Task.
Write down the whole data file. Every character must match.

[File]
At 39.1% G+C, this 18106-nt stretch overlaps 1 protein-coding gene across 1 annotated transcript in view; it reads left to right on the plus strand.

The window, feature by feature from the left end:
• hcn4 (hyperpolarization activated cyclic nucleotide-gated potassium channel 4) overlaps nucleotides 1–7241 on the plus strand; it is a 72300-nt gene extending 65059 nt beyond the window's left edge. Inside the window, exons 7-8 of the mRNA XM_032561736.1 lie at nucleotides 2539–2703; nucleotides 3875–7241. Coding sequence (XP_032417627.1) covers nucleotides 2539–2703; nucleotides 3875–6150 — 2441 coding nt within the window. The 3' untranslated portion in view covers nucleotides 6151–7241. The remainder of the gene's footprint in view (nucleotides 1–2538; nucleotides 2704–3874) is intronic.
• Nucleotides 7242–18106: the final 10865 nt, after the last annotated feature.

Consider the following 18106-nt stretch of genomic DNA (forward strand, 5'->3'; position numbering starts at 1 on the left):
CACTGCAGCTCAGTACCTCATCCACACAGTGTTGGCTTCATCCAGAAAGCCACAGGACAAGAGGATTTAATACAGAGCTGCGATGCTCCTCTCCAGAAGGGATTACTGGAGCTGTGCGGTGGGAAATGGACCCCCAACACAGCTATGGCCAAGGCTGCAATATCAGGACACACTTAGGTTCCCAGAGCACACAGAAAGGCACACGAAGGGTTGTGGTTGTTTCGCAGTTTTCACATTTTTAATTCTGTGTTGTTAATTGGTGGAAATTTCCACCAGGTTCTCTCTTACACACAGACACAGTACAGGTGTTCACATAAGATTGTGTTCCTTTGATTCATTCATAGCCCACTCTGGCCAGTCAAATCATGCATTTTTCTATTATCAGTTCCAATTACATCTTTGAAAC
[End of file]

At 39.1% G+C, this 18106-nt stretch overlaps 1 protein-coding gene across 1 annotated transcript in view; it reads left to right on the plus strand.

The window, feature by feature from the left end:
• hcn4 (hyperpolarization activated cyclic nucleotide-gated potassium channel 4) overlaps nucleotides 1–7241 on the plus strand; it is a 72300-nt gene extending 65059 nt beyond the window's left edge. Inside the window, exons 7-8 of the mRNA XM_032561736.1 lie at nucleotides 2539–2703; nucleotides 3875–7241. Coding sequence (XP_032417627.1) covers nucleotides 2539–2703; nucleotides 3875–6150 — 2441 coding nt within the window. The 3' untranslated portion in view covers nucleotides 6151–7241. The remainder of the gene's footprint in view (nucleotides 1–2538; nucleotides 2704–3874) is intronic.
• Nucleotides 7242–18106: the final 10865 nt, after the last annotated feature.

Consider the following 18106-nt stretch of genomic DNA (forward strand, 5'->3'; position numbering starts at 1 on the left):
CACTGCAGCTCAGTACCTCATCCACACAGTGTTGGCTTCATCCAGAAAGCCACAGGACAAGAGGATTTAATACAGAGCTGCGATGCTCCTCTCCAGAAGGGATTACTGGAGCTGTGCGGTGGGAAATGGACCCCCAACACAGCTATGGCCAAGGCTGCAATATCAGGACACACTTAGGTTCCCAGAGCACACAGAAAGGCACACGAAGGGTTGTGGTTGTTTCGCAGTTTTCACATTTTTAATTCTGTGTTGTTAATTGGTGGAAATTTCCACCAGGTTCTCTCTTACACACAGACACAGTACAGGTGTTCACATAAGATTGTGTTCCTTTGATTCATTCATAGCCCACTCTGGCCAGTCAAATCATGCATTTTTCTATTATCAGTTCCAATTACATCTTTGAAAC